Well, I think it is interesting too. I certainly don't recall anyone saying, "Do more reading about what we are about to put in your body, or here is what they are actually made of." I feel as though it's just this blanket, "Oh, these used to be really toxic but now they've redone them after being removed from the market," which is not the whole truth. "Why would we put them in so many women if they weren't safe?" That's right up there with the pink. It's this assumption that it shouldn't matter because it is going to get you physically looking a certain way, like a woman, and that should override anything else. I was not told at all what I was getting into. I had thyroid cancer when I was 21 and tested positive for the BRCA1 gene. My mom had breast cancer in her early thirties. There are links between thyroid and breast cancer. I had my daughter in 2007 and, by the time she was six or seven months old, I was fed up with having to go every three months to have an MRI. It was the broken record of "It's time to go get tested again." I had just spent a good part of my twenties dealing with panic attacks and migraines because I don't think I every properly dealt with having cancer my senior year of college. Emotionally, it all just started to explode in my face.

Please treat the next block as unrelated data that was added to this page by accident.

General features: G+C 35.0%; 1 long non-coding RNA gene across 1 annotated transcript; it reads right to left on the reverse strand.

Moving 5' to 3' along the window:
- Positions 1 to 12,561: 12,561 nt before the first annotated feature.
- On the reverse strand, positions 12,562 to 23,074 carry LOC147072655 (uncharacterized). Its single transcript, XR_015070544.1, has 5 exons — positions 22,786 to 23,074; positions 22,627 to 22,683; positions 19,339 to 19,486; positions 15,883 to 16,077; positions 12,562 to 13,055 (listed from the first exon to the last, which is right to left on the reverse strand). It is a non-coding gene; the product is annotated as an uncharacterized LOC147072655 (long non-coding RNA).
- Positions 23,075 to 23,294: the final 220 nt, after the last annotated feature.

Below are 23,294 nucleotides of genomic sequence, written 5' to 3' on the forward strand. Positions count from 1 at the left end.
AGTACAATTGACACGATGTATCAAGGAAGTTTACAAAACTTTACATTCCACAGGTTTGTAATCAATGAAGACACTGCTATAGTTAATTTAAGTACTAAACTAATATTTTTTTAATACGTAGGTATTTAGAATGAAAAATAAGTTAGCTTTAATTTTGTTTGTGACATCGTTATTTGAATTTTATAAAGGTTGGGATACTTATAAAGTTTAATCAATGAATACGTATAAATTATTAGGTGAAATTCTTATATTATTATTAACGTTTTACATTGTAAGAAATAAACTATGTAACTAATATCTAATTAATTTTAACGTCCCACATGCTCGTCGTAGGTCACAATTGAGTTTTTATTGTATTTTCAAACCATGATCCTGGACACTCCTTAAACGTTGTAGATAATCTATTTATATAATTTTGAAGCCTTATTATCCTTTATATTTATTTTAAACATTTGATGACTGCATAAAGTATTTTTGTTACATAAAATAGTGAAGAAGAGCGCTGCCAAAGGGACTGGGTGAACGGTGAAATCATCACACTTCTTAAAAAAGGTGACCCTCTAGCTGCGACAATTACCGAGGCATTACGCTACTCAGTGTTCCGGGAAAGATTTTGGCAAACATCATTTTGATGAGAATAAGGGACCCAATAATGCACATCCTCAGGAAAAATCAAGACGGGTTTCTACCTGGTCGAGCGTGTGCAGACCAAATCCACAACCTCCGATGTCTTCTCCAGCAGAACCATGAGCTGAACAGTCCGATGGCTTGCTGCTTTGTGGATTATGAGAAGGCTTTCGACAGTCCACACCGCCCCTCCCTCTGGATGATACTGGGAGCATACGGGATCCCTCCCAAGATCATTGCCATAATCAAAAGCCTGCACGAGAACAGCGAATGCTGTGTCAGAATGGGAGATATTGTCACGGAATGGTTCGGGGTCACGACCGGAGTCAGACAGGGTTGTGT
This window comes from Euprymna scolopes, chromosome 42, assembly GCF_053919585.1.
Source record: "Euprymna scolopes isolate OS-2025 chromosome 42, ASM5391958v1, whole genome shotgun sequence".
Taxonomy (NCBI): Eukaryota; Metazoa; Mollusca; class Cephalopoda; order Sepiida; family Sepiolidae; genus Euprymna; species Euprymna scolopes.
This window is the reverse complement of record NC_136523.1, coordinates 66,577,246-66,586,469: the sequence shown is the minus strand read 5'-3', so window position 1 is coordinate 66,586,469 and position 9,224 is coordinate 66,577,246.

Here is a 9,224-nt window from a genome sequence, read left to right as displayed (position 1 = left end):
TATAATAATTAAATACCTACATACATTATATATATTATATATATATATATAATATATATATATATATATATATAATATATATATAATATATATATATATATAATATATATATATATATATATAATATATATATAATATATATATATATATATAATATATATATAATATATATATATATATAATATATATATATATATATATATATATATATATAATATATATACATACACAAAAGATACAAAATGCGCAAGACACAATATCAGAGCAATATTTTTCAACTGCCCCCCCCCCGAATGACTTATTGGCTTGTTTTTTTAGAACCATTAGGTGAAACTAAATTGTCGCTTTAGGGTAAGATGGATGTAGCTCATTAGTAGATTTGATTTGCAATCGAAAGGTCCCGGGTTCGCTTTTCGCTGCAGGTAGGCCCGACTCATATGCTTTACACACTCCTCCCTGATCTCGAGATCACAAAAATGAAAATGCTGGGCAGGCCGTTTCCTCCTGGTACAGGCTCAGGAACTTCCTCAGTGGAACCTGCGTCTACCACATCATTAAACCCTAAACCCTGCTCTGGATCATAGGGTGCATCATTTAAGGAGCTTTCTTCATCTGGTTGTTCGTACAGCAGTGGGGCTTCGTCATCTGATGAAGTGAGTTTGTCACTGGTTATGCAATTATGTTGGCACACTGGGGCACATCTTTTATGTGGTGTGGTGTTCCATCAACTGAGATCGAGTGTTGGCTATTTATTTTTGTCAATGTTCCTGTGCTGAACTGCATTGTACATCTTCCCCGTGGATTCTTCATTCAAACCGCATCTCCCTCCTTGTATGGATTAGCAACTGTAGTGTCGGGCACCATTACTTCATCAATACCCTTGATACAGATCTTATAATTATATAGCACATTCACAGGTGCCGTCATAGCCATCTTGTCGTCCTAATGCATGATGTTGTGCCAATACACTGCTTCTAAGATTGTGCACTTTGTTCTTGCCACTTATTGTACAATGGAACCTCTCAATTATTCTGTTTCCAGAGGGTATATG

So I started to ask the questions [about mastectomy]. The conversation with my doctor and those close to me at the time was "Well, don't you want to look normal?" "Don't you want your daughter to look at you in the shower and identify with you in that way?" And so on and so forth. Looking back, I take full responsibility. I asked the questions. I knew some people use some of their own fat for reconstruction. I asked about that but was told I didn't have enough body fat to use, that I'd look like a shark bit me in the leg. So I was told that implants were the best option and that they'd feel the most real, and that, if we are going to make our list of the fallacies, that is bullshit. For me at least, I am super thin on top and I felt as if I had two boulders in my chest. I never could sleep well. The list of things that didn't feel right was huge. So I am fascinated by what you are doing from that perspective too. I think we are sold short in that decision process in not getting full information. Even when you Google for the ingredient list of implants, you cannot find them until you dig deep into the FDA's report.